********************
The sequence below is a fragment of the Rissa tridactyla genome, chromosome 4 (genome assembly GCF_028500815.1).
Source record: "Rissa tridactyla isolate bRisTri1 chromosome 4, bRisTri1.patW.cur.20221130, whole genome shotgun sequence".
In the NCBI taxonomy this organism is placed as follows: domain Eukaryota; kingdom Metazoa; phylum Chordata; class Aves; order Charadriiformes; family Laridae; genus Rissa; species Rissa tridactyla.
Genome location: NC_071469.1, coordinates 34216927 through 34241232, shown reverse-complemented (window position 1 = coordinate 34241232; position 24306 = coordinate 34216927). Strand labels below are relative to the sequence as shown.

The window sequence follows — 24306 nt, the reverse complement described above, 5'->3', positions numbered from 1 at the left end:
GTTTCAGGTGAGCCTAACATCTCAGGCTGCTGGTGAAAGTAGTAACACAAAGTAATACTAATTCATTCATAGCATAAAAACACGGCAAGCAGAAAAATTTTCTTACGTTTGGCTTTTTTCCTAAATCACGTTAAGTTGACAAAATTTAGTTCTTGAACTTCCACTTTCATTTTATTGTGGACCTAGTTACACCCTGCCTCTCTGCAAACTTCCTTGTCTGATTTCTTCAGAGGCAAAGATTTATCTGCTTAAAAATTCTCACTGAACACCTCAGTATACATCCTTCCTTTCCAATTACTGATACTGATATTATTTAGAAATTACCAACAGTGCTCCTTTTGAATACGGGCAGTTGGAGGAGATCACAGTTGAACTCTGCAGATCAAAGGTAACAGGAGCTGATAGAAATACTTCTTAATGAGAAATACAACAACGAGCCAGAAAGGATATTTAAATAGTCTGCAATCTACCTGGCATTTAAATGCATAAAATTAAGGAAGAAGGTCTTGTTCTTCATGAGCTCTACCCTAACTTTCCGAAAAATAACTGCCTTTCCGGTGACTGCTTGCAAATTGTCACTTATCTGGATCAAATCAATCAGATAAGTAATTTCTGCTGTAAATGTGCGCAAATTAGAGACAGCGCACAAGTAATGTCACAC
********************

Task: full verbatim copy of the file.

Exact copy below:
The sequence below is a fragment of the Rissa tridactyla genome, chromosome 4 (genome assembly GCF_028500815.1).
Source record: "Rissa tridactyla isolate bRisTri1 chromosome 4, bRisTri1.patW.cur.20221130, whole genome shotgun sequence".
In the NCBI taxonomy this organism is placed as follows: domain Eukaryota; kingdom Metazoa; phylum Chordata; class Aves; order Charadriiformes; family Laridae; genus Rissa; species Rissa tridactyla.
Genome location: NC_071469.1, coordinates 34216927 through 34241232, shown reverse-complemented (window position 1 = coordinate 34241232; position 24306 = coordinate 34216927). Strand labels below are relative to the sequence as shown.

The window sequence follows — 24306 nt, the reverse complement described above, 5'->3', positions numbered from 1 at the left end:
GTTTCAGGTGAGCCTAACATCTCAGGCTGCTGGTGAAAGTAGTAACACAAAGTAATACTAATTCATTCATAGCATAAAAACACGGCAAGCAGAAAAATTTTCTTACGTTTGGCTTTTTTCCTAAATCACGTTAAGTTGACAAAATTTAGTTCTTGAACTTCCACTTTCATTTTATTGTGGACCTAGTTACACCCTGCCTCTCTGCAAACTTCCTTGTCTGATTTCTTCAGAGGCAAAGATTTATCTGCTTAAAAATTCTCACTGAACACCTCAGTATACATCCTTCCTTTCCAATTACTGATACTGATATTATTTAGAAATTACCAACAGTGCTCCTTTTGAATACGGGCAGTTGGAGGAGATCACAGTTGAACTCTGCAGATCAAAGGTAACAGGAGCTGATAGAAATACTTCTTAATGAGAAATACAACAACGAGCCAGAAAGGATATTTAAATAGTCTGCAATCTACCTGGCATTTAAATGCATAAAATTAAGGAAGAAGGTCTTGTTCTTCATGAGCTCTACCCTAACTTTCCGAAAAATAACTGCCTTTCCGGTGACTGCTTGCAAATTGTCACTTATCTGGATCAAATCAATCAGATAAGTAATTTCTGCTGTAAATGTGCGCAAATTAGAGACAGCGCACAAGTAATGTCACAC